Learn from the Oscars
Show biz can provide wonderful examples of great acceptance speeches. When Russell Crowe won an Oscar for The Gladiator (2000), he dedicated it to “Everyone who has seen the downside of disadvantage.” Then he got the 2002 Golden Globe Award for A Beautiful Mind. First, he gave credit to the characters in the film, offering special thanks to “John and Alicia Nash, for living such an inspirational love story.” He added, “A Beautiful Mind is just a movie, folks, but hopefully it will help us open our hearts … to believe that something extraordinary can always happen in our lives.”

It’s okay to be excited. Sally Field’s joy when she won the 1979 Academy Award for Norma Rae has never been forgotten:

“You like me! You really like me!”

When Cher won the 1987 Oscar for Moonstruck, she said,

“I know this does not mean I am somebody, but I am on my way to become somebody.”

Action-star ‘Everyman’ Harrison Ford was honored with the Hollywood Foreign Press Association’s Cecil B. DeMille Award in 2002, for “outstanding contribution to the entertainment field”–or more specifically, 35 movies over four decades, including Star Wars, Raiders of the Lost Ark, Witness, The Fugitive, and Patriot Games.

Harrison Ford said, “In anticipation of tonight, I wrote two speeches, a long one and a short one. I’ll give you the short one: Thank you.  But it seems there might be enough time for the long one as well, which is: Thank you very much.”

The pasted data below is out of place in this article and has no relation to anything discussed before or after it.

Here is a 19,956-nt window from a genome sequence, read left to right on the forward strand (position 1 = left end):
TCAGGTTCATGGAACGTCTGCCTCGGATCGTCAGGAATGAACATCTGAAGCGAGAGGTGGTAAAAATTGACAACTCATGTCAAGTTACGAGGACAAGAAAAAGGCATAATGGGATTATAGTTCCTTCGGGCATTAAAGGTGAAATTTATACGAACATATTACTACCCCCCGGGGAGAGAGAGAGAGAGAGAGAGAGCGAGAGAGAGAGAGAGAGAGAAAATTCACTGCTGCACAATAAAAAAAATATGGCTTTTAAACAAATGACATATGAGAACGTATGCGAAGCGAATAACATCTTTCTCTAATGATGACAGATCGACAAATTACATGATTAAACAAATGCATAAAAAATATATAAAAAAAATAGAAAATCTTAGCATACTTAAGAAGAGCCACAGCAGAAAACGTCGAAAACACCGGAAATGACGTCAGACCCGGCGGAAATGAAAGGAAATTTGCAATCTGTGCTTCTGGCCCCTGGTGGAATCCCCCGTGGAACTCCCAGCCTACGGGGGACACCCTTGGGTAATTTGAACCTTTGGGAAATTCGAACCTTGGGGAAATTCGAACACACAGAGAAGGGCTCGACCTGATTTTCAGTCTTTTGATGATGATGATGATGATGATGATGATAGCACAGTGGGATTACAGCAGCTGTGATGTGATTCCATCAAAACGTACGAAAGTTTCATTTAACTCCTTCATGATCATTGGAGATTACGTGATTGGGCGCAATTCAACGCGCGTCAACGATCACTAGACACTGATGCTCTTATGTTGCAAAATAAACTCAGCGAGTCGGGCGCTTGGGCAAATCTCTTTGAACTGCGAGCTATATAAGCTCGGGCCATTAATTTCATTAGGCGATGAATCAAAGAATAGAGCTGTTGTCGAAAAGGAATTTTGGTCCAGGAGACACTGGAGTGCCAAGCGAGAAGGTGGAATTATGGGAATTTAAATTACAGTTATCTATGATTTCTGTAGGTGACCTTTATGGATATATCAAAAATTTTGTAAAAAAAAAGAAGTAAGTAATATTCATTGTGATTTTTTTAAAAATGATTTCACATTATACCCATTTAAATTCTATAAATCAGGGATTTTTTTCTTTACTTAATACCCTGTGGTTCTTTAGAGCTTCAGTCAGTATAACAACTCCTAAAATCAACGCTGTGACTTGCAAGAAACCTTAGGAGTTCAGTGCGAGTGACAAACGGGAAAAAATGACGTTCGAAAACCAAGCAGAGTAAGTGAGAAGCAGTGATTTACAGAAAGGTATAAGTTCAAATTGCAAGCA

Whenever you have some advance notice, be sure to ask how long you are expected to speak. The shorter your time slot, the more you will need to practice! When the time comes, look directly at the audience. Never read your remarks. You can walk up on stage with notes, but they should consist of a few bulleted points.

Whenever you are involved in leadership in your professional organization, your company, or your community, or in philanthropy, you are likely to get an award some day. It’s better to have a few well-crafted remarks ready just in case than to be caught speechless. Or worse, saying the wrong thing. Be gracious. Be modest. Be prepared!
Be gracious. Be modest. Be prepared!

Marty Rapozo, President of Abide International was one of five recipients to accept an award given by Chico State University for being an Outstanding Alumni at a formal black tie event. The opening line we created was “What an honor to be considered somebody else’s success.” In his seven-minute tightly scripted presentation he told of his hardworking immigrant parents, the advice that his counselors had given him that direct him to Chico State’s first program on Construction Management. At the very grand celebration, he stole the show with his very first speech ever. Even his toughest critic, his wife whispered, “You were amazing. It is obvious nobody else worked with a speech coach!” 

Do YOU need a speech coach? Patricia Fripp is THE Presentation Skills Coach.